With my last class (under the sponsorship of the South County Art Association (SCAA)) I had briefly described to my students of Plein air some of the working methods of a few of the post-Monet impressionists. These artists included Hawthorne, H.Hensche, and, more recently, Lois Griffel whose Provincetown workshop I was lucky enough to have attended some years ago. To properly convey their methods, of course, requires the discipline of "block studies" on different light keys. Without the time available to practice this discipline, we could only stress the importance of identifying the light key, establishing the scene as spots of color, color masses of the right temperature -- I.e., at least attempting to establish the "first notes". With second notes, " holding to the masses", use of palette knife was stressed. I hoped to expose these students who were primarily trained in traditional painting approaches to the importance of color observation-- and, basically, that there is a lot more to color than identifying hue.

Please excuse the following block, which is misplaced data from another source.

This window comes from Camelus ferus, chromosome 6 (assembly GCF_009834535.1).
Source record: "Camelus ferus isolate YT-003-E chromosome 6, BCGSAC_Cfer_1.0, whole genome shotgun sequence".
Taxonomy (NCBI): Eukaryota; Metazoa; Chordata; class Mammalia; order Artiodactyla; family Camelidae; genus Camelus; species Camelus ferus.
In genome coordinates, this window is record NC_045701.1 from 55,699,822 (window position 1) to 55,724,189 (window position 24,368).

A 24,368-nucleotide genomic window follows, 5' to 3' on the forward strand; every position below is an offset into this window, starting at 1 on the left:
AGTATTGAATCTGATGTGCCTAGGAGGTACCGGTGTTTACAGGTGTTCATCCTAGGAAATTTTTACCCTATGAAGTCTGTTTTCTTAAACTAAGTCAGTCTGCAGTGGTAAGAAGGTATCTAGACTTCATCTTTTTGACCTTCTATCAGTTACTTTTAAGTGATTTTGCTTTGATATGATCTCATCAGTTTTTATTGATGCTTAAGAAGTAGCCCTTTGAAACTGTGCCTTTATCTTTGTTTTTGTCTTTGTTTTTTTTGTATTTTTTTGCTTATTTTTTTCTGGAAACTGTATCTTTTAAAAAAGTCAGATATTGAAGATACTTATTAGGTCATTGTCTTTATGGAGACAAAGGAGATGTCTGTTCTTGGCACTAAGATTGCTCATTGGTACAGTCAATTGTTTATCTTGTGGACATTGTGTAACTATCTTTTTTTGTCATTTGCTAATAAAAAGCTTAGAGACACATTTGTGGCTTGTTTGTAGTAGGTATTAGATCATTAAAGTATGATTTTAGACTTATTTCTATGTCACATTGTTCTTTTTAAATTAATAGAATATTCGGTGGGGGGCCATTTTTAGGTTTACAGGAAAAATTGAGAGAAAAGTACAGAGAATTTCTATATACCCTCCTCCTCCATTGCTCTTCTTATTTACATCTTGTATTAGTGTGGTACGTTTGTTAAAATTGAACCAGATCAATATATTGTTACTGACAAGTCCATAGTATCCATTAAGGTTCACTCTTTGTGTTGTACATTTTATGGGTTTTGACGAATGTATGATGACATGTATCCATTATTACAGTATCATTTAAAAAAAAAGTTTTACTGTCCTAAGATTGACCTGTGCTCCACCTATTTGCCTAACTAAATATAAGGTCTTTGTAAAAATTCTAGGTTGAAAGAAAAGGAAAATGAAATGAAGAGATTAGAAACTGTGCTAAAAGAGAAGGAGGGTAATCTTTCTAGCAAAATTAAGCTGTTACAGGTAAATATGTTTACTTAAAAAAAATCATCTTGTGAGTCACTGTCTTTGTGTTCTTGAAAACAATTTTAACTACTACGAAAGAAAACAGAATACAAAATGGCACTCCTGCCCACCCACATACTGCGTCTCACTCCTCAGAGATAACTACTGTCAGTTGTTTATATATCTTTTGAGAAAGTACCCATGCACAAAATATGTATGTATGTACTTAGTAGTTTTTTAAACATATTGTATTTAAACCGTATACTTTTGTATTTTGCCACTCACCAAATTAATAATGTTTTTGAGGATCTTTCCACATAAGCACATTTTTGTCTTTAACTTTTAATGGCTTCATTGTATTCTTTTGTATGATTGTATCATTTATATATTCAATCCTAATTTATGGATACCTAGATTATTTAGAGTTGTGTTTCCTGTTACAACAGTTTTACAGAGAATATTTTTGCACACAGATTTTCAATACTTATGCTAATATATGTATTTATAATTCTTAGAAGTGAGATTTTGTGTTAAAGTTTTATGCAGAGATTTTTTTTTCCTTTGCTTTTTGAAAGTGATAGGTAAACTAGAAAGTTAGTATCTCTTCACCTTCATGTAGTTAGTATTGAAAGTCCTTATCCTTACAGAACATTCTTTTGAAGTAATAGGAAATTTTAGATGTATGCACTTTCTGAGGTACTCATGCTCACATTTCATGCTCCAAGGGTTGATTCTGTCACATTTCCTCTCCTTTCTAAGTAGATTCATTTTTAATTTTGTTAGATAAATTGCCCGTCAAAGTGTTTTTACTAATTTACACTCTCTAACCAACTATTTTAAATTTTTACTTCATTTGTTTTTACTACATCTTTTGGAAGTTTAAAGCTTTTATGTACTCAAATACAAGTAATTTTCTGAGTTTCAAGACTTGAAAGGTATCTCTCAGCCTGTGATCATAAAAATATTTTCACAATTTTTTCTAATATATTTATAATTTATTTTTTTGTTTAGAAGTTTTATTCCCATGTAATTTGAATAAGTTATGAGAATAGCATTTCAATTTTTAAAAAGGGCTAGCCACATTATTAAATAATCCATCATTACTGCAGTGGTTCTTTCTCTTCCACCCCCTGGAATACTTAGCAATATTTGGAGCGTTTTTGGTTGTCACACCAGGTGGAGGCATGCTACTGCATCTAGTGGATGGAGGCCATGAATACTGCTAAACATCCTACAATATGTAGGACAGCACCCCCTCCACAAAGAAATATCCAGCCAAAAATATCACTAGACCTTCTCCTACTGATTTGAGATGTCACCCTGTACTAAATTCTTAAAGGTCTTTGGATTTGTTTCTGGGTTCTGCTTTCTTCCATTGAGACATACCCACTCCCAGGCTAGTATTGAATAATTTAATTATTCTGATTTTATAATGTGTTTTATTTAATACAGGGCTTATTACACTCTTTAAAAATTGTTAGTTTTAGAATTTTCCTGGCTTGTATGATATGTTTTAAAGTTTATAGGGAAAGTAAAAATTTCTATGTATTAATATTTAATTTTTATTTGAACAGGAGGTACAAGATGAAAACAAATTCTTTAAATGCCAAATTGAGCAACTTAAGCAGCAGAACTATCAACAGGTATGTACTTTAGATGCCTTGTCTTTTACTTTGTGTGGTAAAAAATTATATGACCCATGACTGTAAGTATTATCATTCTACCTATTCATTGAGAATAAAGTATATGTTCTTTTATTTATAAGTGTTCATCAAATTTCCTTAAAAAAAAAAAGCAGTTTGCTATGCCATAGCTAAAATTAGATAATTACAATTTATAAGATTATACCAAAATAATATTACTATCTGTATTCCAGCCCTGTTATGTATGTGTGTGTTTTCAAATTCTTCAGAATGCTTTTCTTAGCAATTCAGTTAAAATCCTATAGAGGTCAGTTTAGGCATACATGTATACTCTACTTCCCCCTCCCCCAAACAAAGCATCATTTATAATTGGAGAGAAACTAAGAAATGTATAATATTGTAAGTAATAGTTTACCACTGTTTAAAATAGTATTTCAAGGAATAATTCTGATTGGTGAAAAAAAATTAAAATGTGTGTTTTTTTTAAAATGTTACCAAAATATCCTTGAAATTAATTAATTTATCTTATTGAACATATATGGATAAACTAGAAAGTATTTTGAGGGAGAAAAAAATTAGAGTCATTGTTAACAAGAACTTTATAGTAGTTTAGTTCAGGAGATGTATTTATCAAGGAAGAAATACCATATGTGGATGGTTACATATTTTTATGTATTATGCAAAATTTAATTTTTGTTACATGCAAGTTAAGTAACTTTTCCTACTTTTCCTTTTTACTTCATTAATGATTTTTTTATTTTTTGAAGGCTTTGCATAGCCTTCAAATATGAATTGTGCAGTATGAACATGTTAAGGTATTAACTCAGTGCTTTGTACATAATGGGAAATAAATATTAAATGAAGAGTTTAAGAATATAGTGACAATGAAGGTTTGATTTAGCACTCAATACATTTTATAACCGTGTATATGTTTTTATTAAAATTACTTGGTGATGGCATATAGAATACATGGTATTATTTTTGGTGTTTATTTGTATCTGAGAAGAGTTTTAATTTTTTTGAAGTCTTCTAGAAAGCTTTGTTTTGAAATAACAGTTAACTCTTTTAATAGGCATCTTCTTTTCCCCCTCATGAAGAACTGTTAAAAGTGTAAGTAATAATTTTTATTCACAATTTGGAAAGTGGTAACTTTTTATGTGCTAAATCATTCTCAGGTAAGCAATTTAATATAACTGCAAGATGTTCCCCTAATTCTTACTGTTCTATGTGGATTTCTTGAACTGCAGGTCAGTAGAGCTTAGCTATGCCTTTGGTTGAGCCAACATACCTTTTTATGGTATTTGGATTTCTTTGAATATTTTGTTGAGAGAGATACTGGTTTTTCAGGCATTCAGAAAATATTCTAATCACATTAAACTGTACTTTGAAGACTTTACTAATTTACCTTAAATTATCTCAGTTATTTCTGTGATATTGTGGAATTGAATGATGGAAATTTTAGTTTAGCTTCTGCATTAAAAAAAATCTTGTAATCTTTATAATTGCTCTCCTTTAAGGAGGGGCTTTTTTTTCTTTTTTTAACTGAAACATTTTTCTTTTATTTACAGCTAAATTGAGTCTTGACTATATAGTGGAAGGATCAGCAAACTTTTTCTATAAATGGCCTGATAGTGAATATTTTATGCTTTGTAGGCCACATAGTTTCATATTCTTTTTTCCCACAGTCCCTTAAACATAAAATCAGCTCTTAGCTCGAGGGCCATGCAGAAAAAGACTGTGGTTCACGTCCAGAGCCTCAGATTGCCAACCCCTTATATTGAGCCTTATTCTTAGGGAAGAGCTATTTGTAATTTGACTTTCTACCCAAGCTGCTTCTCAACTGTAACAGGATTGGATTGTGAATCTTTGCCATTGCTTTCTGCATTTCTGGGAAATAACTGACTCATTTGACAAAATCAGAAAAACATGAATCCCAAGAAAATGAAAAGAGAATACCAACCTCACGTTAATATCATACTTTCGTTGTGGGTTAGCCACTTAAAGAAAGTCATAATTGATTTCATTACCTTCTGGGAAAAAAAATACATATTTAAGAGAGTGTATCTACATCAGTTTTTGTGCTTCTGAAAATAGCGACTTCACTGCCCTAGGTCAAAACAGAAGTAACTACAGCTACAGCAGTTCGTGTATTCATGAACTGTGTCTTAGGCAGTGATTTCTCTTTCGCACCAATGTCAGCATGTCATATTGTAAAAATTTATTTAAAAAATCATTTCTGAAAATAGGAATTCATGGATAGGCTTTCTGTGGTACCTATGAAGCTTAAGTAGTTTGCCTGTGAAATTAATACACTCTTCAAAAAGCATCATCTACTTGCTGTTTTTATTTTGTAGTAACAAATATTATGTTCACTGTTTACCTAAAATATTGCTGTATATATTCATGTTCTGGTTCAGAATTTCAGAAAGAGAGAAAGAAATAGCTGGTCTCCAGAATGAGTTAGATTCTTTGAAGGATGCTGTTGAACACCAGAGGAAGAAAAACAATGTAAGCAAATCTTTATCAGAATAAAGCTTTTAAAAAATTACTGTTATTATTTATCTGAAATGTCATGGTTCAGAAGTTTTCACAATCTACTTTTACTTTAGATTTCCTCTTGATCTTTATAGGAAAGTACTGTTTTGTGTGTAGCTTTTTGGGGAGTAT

Color is a driving force for me to paint, although most of my work would look out of place in the "Provincetown School". I appreciate that it takes most of a lifetime -- or two!-- to begin seeing sensitively enough the color truths held by the first masses. Here are some practice pieces I attempted to exercise the color sense in specific light keys: